Rubies, sapphires, and emeralds


I have been in the jewelry business my entire life.  I became a Graduate Gemologist(GIA) in 1988.  Sometimes I forget that people outside of the industry really don't know much about our industry.  They see jewelry in different stores and on the internet, but they don't really know what it is to be a jeweler.  There are not as many jewelers now as when I started in 1980 as a percentage of the population.  We have lost a lot of old school gemologists, bench jewelers, and casters.  There are still a lot of stores, just not a lot of actual jewelers working in the stores.

Those of us that are still in the industry still need to keep learning and continue our education.  There are may new developments in the gem world that requires even a seasoned gemologist to continue their education.  This article is about rubies, sapphires, and emeralds.  We call these the big three in the colored gemstone world.  They have been prized and valued for thousands of years, and they continue to be high value gems.  However, over the years, we have seen an increase in the number of enhancements and treatments which are being done to make these gems more desirable.

I attended a lab workshop given by Gemworld International on May 22-23.  The class was conducted by a very talented gemologist named Dr. Cigdem Lule.  It was hosted by Martin Fuller, owner of Martin Fuller Appaisals, LLC in McLean, Virginia.  Both are extremely talented gemologists, and Martin has an awesome appraisal business in the Washington DC area.  He is by appointment only.  So if you live in that area and need appraisal work, give Martin a call.  He became a Graduate Gemologist(GIA) in 1986, so he qualified as the oldest of the old school at the class.  Apparently I was the second oldest in terms of being a practicing gemologist.

Up until the early part of the 20th century the big three were not found in a large enough quantity and in a high enough quality to become available to the average person.  The first breakthrough came with heat treatment.  This process is for rubies and sapphires, not emeralds.  Heat treatment can be high heat or low heat.  Depending upon where the gems came from and their geological origin will depend upon how well they respond to low heat versus high heat.  Again, heat treatment has been done for several decades and most rubies and sapphires sold today have undergone some form of heat treatment.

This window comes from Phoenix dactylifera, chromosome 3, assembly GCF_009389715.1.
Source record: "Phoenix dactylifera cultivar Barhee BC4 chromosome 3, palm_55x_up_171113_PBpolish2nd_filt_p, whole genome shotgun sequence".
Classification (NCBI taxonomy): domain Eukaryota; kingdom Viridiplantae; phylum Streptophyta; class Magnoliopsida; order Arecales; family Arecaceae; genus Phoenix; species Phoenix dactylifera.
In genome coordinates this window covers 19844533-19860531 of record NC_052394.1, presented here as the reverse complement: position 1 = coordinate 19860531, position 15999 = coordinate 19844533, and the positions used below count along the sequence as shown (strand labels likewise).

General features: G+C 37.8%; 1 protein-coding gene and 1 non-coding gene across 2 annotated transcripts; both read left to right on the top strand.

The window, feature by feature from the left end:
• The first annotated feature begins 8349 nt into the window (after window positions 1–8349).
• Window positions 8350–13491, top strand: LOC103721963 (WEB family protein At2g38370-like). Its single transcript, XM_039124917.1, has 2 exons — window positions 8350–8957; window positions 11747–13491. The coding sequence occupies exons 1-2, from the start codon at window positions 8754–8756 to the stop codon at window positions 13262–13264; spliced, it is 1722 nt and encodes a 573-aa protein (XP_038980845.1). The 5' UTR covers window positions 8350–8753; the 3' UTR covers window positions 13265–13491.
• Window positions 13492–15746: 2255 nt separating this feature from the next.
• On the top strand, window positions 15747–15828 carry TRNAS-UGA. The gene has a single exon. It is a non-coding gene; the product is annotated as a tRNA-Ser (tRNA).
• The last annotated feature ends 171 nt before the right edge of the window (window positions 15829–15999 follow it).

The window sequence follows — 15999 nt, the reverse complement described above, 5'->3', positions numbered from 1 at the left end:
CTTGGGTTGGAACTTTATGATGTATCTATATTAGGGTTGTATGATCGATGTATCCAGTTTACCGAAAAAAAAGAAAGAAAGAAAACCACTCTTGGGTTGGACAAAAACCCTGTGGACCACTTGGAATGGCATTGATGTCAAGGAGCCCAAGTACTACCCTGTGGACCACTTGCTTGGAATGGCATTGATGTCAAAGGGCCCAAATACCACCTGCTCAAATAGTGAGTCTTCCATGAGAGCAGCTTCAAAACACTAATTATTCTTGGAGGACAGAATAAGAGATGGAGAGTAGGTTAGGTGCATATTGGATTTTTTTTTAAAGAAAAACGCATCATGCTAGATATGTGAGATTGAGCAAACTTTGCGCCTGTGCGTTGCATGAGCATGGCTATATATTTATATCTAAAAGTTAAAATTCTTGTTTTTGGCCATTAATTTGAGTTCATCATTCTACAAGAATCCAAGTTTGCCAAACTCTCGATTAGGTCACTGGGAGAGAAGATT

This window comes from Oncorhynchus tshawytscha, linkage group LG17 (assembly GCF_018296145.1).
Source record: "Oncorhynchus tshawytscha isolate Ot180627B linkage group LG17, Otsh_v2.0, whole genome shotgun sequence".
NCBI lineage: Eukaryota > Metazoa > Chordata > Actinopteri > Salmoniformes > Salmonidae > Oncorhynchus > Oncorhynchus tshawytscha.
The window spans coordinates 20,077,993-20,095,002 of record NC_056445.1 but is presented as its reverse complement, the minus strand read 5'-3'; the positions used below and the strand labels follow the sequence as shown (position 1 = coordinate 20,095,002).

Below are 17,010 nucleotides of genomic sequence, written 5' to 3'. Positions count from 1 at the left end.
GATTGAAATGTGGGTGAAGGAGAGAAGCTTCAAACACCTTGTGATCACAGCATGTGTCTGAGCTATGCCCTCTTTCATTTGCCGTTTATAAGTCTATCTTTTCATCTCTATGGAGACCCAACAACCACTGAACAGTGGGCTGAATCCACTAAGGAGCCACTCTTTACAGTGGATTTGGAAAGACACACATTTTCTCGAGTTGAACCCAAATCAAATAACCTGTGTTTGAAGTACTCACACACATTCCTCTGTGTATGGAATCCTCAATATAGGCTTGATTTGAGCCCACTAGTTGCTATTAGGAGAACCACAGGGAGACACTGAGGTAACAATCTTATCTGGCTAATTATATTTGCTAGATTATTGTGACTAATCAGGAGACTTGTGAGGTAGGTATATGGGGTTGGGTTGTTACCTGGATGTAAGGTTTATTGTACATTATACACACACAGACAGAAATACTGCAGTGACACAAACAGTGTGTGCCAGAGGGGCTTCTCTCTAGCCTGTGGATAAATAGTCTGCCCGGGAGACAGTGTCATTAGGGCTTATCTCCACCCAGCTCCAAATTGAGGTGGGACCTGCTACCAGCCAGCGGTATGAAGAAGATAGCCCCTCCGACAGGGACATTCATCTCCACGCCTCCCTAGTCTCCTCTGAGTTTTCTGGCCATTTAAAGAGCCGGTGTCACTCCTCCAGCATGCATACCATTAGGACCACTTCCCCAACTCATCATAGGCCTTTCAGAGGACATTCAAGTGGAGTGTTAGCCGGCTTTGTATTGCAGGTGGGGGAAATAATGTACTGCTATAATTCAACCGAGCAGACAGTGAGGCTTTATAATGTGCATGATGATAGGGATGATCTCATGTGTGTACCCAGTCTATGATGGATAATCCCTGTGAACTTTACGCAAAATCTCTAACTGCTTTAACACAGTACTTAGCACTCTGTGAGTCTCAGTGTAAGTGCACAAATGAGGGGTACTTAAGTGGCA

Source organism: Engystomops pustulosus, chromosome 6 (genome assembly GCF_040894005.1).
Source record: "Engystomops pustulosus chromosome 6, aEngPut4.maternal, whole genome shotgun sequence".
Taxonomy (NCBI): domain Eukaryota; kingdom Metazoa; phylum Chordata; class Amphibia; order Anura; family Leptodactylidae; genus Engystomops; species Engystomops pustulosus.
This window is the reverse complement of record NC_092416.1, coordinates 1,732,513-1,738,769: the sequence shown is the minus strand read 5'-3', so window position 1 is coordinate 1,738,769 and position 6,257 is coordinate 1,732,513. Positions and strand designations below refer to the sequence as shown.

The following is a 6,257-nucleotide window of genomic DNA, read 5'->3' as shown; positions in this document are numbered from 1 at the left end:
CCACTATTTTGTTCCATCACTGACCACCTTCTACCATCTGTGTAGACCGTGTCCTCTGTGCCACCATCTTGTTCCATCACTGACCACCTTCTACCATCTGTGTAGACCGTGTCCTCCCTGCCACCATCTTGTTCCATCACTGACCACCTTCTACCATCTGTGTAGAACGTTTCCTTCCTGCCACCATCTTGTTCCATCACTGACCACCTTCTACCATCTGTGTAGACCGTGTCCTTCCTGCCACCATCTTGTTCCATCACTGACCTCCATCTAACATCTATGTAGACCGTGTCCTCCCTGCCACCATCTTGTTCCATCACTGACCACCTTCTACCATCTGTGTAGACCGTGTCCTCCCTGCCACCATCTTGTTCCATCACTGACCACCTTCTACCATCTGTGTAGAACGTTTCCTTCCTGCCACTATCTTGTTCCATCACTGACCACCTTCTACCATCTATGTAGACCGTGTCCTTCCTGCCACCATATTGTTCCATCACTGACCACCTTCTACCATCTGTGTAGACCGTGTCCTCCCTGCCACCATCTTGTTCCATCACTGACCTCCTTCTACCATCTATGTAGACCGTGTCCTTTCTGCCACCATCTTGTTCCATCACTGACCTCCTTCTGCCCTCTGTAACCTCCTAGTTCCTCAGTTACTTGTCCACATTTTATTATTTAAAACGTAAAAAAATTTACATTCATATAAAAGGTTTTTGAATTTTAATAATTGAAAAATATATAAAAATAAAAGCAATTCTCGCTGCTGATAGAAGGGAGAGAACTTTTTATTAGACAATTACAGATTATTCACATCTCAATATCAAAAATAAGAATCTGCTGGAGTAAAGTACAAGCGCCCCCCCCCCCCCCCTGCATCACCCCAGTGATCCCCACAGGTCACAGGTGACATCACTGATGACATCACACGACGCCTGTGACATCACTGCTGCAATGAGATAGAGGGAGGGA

In the last few years, we are seeing new treatments and composite stones.  We are seeing glass composite sapphires and rubies, oiled sapphires and rubies, as well as diffusion treated sapphires.  All of these are posing new challenges for gemologists and appraisers to identify, as they all affect the value of the gemstone to different degrees.  At the class I was able to inspect under the microscope 150 sapphires and rubies which have undergone different treatments.

Concerning emeralds, they have and continue to be oiled.  If an inclusion reaches the surface, it has a very high chance of being oiled.  This has been done for a very long time and as a rule of thumb most emeralds are oiled to some degree.  One of the tidbits that I picked up in class is that some gem dealers will submit an emerald to a lab before oiling so that the report will say no oiling present.  Then they will oil the stone once it gets back from the lab with the report.  We saw 50 different emeralds with different types of oiling as well as some synthetic stones.

There was more to the class than I can write in one article, but needless to say it was a great 2 days of education which boosted my knowledge of the latest trends for the big three gemstones.  After 2 days of slides, lectures, and 200 gemstones viewed, there is still a lot more to continue learning and researching.  Dr. Lule, as well as many other research gemologists around the world, will continue to study the world's gems and keep us up to date on those findings.  This is what I feel that a lot of people don't understand outside of our industry.  They think that a ruby is a ruby and a sapphire is a sapphire without thinking about all of the factors that make one ruby worth $20.00 and another one of the same size worth $5,000.00.  A lot of time and reseach go into being able to sort out a $5.00 glass composite ruby from a $1,000 high heat treated ruby.

The class was a great learning and networking experience.  Dr. Lule was incredibly up to date on what is going in the gemstone world.  My thanks to Dr. Lule for conducting a great class and to Martin Fuller for being such a wonderful host.  Martin supplied all of us with his microscopes for the class as well as his monitors for the slide shows and lectures.

The picture shows me sitting next to a gemologist and appraiser from Lancaster, PA.  Her name is Katy, and she owns Independent Jewelry Appraisers.  If you live near that area, I highly recommend Katy Clites for any of your appraisal needs. 

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